by Phil Wilson

Harvey Weinstein
Source: IMDb

Labor and employment law rarely jumps into the “real news” headlines. But Harvey Weinstein’s sex harassment assault allegations dominated the news of the last several weeks.

So many pixels have already been spilled on this horrific situation. I want to focus on one aspect of this story I haven’t seen talked about much. Why does terrible behavior like this stay hidden for so long? Why does it take so much courage to report actions like this? And this isn’t just a harassment or discrimination question. Horrible behavior related to safety concerns, quality issues, financial behavior and many other ethical lapses also remain swept under the rug way too often and for way too long.

Most people don’t have the power of Weinstein. But even in situations where the power imbalance is much lower people still won’t call out these terrible behaviors. Why? It’s human nature.

We often act different around people who have power over us (and I’m not talking Weinstein power – this happens even if the person has very little actual power). This experience is something called “power distance.”

We treat powerful people with respect. Defer to them. Let them have their way. We decide not to make waves. Go along to get along. Why do we let people in power have this effect over us?

Humans are very sensitive to power relationships, and not just at work. This is something that works at the most primitive levels of our brain. People with power – especially power that can impact basic needs like our safety or whether we can feed and shelter our family – trigger our “flight or fight” reflex.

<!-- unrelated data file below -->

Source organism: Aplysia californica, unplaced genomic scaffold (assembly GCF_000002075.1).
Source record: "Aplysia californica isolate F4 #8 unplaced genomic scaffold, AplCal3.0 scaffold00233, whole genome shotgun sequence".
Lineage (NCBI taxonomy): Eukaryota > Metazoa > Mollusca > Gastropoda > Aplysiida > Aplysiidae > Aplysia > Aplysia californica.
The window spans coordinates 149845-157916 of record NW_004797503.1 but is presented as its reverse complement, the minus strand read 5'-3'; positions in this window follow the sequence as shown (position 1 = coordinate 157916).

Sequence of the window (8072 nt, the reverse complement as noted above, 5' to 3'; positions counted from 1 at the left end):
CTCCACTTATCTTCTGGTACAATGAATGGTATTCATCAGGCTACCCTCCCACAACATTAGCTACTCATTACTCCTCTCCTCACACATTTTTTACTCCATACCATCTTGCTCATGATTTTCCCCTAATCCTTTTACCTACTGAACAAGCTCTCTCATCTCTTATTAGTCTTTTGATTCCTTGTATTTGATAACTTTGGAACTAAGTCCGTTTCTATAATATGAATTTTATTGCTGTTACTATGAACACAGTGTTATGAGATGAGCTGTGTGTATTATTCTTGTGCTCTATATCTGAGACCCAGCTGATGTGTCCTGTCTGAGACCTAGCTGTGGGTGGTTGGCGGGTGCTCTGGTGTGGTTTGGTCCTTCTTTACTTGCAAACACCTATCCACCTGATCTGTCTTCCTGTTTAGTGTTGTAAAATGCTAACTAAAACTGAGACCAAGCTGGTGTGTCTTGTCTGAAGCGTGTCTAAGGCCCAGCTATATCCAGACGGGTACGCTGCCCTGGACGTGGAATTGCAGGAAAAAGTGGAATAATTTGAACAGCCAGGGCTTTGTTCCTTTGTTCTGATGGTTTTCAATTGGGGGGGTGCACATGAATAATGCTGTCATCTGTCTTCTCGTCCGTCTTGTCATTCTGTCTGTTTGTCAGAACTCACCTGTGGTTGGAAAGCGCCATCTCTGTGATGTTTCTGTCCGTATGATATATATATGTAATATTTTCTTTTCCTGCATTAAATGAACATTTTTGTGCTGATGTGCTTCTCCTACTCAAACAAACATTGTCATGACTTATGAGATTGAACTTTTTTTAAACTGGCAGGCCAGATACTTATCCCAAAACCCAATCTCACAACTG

Think about it like this. In ancient history upsetting your boss meant getting kicked out of your tribe. That was a death sentence. While the more advanced regions of your brain would tell you this is an overreaction, that part of your brain never gets a say. That’s because a lot of this happens in our subconscious, without us even knowing it’s happening. Even when these feelings bubble up to our conscious brains we still will often choose to avoid doing something that could upset our boss.

We experience power distance based on all kinds of things in our background. It could be our gender, culture, family, religious upbringing, and our prior power relationships at work. All of these combined experiences with power determine how we react when around someone in a power position.

This is why it is so important for leaders to be aware of power distance. Since our teammates may not consciously even understand they are holding back, it is up to us to recognize this distance. We must be approachable and make them feel safe and comfortable bringing up something that may be uncomfortable.

Watching for power distance may be the only way you find out about problems at work early enough to do something about them. This is the whole point of my book Left of Boom.

If the Weinstein situation teaches us anything it is that sweeping problems under the rug or covering them up never works.  And when the “boom” eventually happens it can kill a company. Killing the company might be a just result for Weinstein. But it ends up punishing a lot of innocent people who just had the misfortune of working in a business with unapproachable leaders. Hopefully we learn this lesson.